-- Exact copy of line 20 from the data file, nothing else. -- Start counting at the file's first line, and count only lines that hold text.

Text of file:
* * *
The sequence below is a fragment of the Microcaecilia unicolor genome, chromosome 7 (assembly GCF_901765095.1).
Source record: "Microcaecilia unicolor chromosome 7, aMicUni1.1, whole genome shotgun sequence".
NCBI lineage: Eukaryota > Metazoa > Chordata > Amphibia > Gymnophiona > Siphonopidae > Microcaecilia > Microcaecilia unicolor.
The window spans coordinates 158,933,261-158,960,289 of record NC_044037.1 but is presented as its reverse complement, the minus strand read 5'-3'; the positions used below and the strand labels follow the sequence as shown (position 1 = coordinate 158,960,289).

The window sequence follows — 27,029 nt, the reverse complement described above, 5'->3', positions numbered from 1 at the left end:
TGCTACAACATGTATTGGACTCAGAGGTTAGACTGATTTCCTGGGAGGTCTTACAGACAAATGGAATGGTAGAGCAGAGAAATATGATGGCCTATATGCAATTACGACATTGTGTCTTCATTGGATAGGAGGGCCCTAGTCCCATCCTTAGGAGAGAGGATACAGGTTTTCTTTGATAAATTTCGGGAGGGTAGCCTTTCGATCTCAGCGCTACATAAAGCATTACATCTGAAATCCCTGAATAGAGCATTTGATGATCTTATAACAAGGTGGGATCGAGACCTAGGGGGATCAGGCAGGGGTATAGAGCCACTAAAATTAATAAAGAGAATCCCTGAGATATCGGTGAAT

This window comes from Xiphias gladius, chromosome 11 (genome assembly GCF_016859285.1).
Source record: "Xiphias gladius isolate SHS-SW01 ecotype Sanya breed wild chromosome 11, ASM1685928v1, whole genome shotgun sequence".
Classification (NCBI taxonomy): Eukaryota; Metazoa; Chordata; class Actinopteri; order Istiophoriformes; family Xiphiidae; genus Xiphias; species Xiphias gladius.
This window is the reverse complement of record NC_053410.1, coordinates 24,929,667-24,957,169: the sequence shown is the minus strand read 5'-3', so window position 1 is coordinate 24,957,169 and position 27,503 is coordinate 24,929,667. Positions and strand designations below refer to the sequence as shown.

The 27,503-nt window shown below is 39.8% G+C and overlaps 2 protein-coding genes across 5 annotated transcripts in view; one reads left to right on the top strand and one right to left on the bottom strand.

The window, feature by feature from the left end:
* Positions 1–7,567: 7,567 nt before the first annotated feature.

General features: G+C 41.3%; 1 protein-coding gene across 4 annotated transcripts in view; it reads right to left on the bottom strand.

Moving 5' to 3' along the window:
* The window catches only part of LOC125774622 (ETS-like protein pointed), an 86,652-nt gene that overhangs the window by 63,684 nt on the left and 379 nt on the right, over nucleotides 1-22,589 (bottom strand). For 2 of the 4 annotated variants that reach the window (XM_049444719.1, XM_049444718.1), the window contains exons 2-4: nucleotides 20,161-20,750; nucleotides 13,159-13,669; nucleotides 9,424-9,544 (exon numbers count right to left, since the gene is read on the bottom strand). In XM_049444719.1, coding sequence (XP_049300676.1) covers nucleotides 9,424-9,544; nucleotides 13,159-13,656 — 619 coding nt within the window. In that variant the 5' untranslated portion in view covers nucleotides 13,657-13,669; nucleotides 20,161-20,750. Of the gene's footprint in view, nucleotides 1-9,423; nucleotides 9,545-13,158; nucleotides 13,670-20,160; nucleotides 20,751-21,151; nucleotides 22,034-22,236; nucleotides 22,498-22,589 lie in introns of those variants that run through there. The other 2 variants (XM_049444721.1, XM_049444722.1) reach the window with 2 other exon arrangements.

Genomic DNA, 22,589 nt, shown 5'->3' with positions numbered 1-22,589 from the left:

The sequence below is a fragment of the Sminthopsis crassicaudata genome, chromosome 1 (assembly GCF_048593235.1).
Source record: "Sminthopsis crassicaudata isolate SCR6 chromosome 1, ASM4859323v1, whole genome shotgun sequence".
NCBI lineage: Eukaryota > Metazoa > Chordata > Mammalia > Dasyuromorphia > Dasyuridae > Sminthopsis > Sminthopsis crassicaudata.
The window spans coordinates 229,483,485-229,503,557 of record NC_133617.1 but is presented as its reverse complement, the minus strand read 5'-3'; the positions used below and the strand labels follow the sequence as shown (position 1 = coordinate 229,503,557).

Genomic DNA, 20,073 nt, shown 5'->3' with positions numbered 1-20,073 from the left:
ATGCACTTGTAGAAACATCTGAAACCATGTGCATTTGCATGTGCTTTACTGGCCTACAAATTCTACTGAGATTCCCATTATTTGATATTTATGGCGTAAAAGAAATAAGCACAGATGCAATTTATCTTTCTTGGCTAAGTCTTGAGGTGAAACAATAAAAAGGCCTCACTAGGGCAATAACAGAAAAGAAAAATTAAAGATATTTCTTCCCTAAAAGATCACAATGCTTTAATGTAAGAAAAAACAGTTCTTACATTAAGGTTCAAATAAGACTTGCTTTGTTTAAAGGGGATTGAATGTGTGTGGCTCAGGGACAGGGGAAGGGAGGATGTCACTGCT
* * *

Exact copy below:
NCBI lineage: Eukaryota > Metazoa > Chordata > Mammalia > Dasyuromorphia > Dasyuridae > Sminthopsis > Sminthopsis crassicaudata.